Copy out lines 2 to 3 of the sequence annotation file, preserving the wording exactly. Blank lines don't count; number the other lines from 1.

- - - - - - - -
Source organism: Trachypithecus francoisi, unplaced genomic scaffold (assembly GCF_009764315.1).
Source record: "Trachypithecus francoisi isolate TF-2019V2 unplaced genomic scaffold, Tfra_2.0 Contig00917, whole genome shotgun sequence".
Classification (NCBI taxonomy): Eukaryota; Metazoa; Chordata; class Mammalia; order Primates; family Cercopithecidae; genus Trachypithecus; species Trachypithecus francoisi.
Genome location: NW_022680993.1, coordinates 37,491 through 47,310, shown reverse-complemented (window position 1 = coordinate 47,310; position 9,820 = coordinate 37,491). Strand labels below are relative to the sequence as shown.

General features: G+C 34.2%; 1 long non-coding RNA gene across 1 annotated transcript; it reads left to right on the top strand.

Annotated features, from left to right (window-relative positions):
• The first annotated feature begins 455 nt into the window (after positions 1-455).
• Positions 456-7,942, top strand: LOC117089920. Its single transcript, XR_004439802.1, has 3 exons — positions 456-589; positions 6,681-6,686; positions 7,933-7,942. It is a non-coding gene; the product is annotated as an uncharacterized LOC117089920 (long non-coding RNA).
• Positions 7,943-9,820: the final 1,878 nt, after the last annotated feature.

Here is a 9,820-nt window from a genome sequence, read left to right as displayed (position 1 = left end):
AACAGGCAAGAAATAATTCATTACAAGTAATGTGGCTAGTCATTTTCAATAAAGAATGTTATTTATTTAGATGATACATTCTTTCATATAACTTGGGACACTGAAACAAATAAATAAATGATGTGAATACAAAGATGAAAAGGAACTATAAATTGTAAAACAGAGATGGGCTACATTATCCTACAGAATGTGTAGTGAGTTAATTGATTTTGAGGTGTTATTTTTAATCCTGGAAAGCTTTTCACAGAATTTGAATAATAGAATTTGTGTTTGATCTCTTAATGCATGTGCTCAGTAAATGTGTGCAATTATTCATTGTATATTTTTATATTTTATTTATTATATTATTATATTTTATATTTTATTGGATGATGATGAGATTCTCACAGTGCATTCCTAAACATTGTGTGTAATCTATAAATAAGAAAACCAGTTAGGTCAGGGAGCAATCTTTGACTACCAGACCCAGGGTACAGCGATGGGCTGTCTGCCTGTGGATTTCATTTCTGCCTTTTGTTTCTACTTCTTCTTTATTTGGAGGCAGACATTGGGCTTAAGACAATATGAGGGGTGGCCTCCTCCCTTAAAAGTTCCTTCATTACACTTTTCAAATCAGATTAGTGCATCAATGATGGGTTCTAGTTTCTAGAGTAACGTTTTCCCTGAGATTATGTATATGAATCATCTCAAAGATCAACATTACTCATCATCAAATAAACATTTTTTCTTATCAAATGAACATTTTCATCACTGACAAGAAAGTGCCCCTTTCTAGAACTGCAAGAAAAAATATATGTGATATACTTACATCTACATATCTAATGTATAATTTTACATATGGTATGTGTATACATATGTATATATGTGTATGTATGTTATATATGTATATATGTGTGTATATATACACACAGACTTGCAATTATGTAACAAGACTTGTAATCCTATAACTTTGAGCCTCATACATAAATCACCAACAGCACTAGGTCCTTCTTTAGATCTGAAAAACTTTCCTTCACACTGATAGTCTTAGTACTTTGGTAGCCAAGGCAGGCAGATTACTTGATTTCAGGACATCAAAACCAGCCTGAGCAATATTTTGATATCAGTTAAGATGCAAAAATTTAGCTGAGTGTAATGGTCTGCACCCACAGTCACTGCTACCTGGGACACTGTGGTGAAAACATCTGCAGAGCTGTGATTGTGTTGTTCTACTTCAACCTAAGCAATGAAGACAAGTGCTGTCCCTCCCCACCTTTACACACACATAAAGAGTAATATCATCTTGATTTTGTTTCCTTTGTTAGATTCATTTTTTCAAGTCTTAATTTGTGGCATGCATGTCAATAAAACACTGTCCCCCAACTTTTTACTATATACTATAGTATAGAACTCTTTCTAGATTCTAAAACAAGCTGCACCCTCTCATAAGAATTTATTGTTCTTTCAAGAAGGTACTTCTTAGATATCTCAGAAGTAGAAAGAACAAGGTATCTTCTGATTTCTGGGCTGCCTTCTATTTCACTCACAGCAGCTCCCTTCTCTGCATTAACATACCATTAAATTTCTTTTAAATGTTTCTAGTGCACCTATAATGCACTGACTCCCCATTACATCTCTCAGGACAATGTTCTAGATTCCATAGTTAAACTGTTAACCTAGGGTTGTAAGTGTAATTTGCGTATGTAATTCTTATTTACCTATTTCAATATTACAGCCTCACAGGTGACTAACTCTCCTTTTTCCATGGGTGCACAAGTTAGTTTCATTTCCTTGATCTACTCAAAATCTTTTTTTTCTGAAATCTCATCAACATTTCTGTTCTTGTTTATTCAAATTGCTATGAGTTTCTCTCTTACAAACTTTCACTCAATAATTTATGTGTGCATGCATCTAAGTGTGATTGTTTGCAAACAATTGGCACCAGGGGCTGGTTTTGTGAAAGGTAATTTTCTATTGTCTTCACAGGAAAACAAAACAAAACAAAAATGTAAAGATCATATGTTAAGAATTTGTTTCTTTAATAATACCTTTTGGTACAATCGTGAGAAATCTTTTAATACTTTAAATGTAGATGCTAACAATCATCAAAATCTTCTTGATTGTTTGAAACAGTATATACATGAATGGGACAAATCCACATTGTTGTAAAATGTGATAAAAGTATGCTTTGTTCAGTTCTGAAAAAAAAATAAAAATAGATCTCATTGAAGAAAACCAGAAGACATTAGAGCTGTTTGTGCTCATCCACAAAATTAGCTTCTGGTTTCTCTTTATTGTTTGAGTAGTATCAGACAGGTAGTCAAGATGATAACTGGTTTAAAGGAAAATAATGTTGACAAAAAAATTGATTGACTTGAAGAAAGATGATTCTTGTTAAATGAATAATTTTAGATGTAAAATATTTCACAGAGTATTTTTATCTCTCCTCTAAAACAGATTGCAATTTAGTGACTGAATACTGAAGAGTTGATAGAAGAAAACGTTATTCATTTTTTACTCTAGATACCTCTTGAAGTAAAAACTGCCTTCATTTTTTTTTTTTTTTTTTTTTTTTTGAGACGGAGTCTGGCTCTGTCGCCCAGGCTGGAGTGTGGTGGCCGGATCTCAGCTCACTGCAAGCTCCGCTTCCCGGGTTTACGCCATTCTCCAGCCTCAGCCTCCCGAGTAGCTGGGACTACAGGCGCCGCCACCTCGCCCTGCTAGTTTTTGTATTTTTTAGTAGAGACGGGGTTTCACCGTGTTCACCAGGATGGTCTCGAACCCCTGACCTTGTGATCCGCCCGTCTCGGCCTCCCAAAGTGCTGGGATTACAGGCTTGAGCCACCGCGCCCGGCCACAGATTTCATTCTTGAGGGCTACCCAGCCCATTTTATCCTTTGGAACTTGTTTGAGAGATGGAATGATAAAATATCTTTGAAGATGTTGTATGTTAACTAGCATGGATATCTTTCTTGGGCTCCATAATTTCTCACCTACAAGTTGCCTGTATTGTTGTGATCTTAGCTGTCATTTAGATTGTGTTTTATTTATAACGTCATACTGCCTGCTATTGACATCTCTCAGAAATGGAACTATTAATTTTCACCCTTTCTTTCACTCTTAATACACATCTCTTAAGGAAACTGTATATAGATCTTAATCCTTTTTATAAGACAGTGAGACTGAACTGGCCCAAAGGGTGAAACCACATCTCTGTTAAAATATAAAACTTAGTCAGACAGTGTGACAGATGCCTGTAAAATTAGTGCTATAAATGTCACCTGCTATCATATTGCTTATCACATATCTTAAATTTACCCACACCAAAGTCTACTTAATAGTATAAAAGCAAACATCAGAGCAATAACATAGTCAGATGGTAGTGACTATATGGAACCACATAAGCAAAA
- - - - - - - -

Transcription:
Source record: "Trachypithecus francoisi isolate TF-2019V2 unplaced genomic scaffold, Tfra_2.0 Contig00917, whole genome shotgun sequence".
Classification (NCBI taxonomy): Eukaryota; Metazoa; Chordata; class Mammalia; order Primates; family Cercopithecidae; genus Trachypithecus; species Trachypithecus francoisi.